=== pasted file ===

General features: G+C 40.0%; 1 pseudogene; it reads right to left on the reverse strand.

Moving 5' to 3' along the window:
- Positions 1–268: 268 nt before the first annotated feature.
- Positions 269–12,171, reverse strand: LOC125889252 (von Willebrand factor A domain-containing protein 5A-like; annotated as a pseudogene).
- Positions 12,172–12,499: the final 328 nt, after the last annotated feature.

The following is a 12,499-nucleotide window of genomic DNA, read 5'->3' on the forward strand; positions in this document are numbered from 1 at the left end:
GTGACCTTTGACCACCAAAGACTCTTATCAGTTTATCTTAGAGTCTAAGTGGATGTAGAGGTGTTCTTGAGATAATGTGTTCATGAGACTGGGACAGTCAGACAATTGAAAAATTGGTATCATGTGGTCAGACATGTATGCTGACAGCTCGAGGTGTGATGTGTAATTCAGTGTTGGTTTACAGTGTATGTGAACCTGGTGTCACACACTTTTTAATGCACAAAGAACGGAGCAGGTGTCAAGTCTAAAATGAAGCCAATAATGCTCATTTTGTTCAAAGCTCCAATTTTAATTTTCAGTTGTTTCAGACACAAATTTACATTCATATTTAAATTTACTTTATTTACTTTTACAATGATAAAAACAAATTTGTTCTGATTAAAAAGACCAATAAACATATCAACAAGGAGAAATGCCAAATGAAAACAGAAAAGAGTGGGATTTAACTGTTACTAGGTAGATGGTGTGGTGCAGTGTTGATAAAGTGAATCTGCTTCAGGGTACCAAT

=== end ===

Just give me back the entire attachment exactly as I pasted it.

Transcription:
General features: G+C 40.0%; 1 pseudogene; it reads right to left on the reverse strand.

Moving 5' to 3' along the window:
- Positions 1–268: 268 nt before the first annotated feature.
- Positions 269–12,171, reverse strand: LOC125889252 (von Willebrand factor A domain-containing protein 5A-like; annotated as a pseudogene).
- Positions 12,172–12,499: the final 328 nt, after the last annotated feature.

The following is a 12,499-nucleotide window of genomic DNA, read 5'->3' on the forward strand; positions in this document are numbered from 1 at the left end:
GTGACCTTTGACCACCAAAGACTCTTATCAGTTTATCTTAGAGTCTAAGTGGATGTAGAGGTGTTCTTGAGATAATGTGTTCATGAGACTGGGACAGTCAGACAATTGAAAAATTGGTATCATGTGGTCAGACATGTATGCTGACAGCTCGAGGTGTGATGTGTAATTCAGTGTTGGTTTACAGTGTATGTGAACCTGGTGTCACACACTTTTTAATGCACAAAGAACGGAGCAGGTGTCAAGTCTAAAATGAAGCCAATAATGCTCATTTTGTTCAAAGCTCCAATTTTAATTTTCAGTTGTTTCAGACACAAATTTACATTCATATTTAAATTTACTTTATTTACTTTTACAATGATAAAAACAAATTTGTTCTGATTAAAAAGACCAATAAACATATCAACAAGGAGAAATGCCAAATGAAAACAGAAAAGAGTGGGATTTAACTGTTACTAGGTAGATGGTGTGGTGCAGTGTTGATAAAGTGAATCTGCTTCAGGGTACCAAT